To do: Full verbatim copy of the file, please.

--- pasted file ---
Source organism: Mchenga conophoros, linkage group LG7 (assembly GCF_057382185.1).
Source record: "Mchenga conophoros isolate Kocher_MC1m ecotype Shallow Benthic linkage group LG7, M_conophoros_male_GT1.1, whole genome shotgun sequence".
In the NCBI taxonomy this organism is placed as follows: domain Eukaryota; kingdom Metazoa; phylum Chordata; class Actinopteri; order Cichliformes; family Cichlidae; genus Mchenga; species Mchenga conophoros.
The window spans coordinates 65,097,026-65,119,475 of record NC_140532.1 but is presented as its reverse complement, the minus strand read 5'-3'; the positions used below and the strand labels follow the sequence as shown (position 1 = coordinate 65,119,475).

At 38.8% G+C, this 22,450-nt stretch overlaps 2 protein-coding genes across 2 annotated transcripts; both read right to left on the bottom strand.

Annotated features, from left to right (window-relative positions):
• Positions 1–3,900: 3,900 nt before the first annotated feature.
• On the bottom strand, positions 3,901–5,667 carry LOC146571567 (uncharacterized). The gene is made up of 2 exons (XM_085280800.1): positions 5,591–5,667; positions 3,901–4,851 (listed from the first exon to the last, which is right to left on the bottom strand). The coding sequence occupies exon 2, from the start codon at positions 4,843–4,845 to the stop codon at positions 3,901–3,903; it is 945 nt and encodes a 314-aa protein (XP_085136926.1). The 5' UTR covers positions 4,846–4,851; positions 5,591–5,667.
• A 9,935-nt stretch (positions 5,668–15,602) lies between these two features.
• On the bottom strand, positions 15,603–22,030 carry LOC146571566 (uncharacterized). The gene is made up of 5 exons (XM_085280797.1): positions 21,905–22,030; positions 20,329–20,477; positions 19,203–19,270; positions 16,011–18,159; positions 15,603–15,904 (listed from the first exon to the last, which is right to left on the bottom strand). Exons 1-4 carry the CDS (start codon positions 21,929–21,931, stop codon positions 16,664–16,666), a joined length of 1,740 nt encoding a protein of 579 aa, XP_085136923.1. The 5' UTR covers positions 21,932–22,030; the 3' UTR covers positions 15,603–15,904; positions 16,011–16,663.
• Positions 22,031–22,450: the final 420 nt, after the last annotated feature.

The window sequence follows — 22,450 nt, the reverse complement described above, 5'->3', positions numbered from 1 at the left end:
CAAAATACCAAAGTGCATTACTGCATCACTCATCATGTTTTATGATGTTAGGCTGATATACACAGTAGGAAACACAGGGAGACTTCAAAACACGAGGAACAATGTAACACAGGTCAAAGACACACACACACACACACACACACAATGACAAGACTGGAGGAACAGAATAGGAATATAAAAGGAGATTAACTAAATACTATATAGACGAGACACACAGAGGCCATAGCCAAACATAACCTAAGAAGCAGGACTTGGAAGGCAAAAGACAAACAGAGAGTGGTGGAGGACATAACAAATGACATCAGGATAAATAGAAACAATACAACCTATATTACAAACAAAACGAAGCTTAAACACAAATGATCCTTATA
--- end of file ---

Source organism: Mchenga conophoros, linkage group LG7 (assembly GCF_057382185.1).
Source record: "Mchenga conophoros isolate Kocher_MC1m ecotype Shallow Benthic linkage group LG7, M_conophoros_male_GT1.1, whole genome shotgun sequence".
In the NCBI taxonomy this organism is placed as follows: domain Eukaryota; kingdom Metazoa; phylum Chordata; class Actinopteri; order Cichliformes; family Cichlidae; genus Mchenga; species Mchenga conophoros.
The window spans coordinates 65,097,026-65,119,475 of record NC_140532.1 but is presented as its reverse complement, the minus strand read 5'-3'; the positions used below and the strand labels follow the sequence as shown (position 1 = coordinate 65,119,475).

At 38.8% G+C, this 22,450-nt stretch overlaps 2 protein-coding genes across 2 annotated transcripts; both read right to left on the bottom strand.

Annotated features, from left to right (window-relative positions):
• Positions 1–3,900: 3,900 nt before the first annotated feature.
• On the bottom strand, positions 3,901–5,667 carry LOC146571567 (uncharacterized). The gene is made up of 2 exons (XM_085280800.1): positions 5,591–5,667; positions 3,901–4,851 (listed from the first exon to the last, which is right to left on the bottom strand). The coding sequence occupies exon 2, from the start codon at positions 4,843–4,845 to the stop codon at positions 3,901–3,903; it is 945 nt and encodes a 314-aa protein (XP_085136926.1). The 5' UTR covers positions 4,846–4,851; positions 5,591–5,667.
• A 9,935-nt stretch (positions 5,668–15,602) lies between these two features.
• On the bottom strand, positions 15,603–22,030 carry LOC146571566 (uncharacterized). The gene is made up of 5 exons (XM_085280797.1): positions 21,905–22,030; positions 20,329–20,477; positions 19,203–19,270; positions 16,011–18,159; positions 15,603–15,904 (listed from the first exon to the last, which is right to left on the bottom strand). Exons 1-4 carry the CDS (start codon positions 21,929–21,931, stop codon positions 16,664–16,666), a joined length of 1,740 nt encoding a protein of 579 aa, XP_085136923.1. The 5' UTR covers positions 21,932–22,030; the 3' UTR covers positions 15,603–15,904; positions 16,011–16,663.
• Positions 22,031–22,450: the final 420 nt, after the last annotated feature.

The window sequence follows — 22,450 nt, the reverse complement described above, 5'->3', positions numbered from 1 at the left end:
CAAAATACCAAAGTGCATTACTGCATCACTCATCATGTTTTATGATGTTAGGCTGATATACACAGTAGGAAACACAGGGAGACTTCAAAACACGAGGAACAATGTAACACAGGTCAAAGACACACACACACACACACACACACAATGACAAGACTGGAGGAACAGAATAGGAATATAAAAGGAGATTAACTAAATACTATATAGACGAGACACACAGAGGCCATAGCCAAACATAACCTAAGAAGCAGGACTTGGAAGGCAAAAGACAAACAGAGAGTGGTGGAGGACATAACAAATGACATCAGGATAAATAGAAACAATACAACCTATATTACAAACAAAACGAAGCTTAAACACAAATGATCCTTATA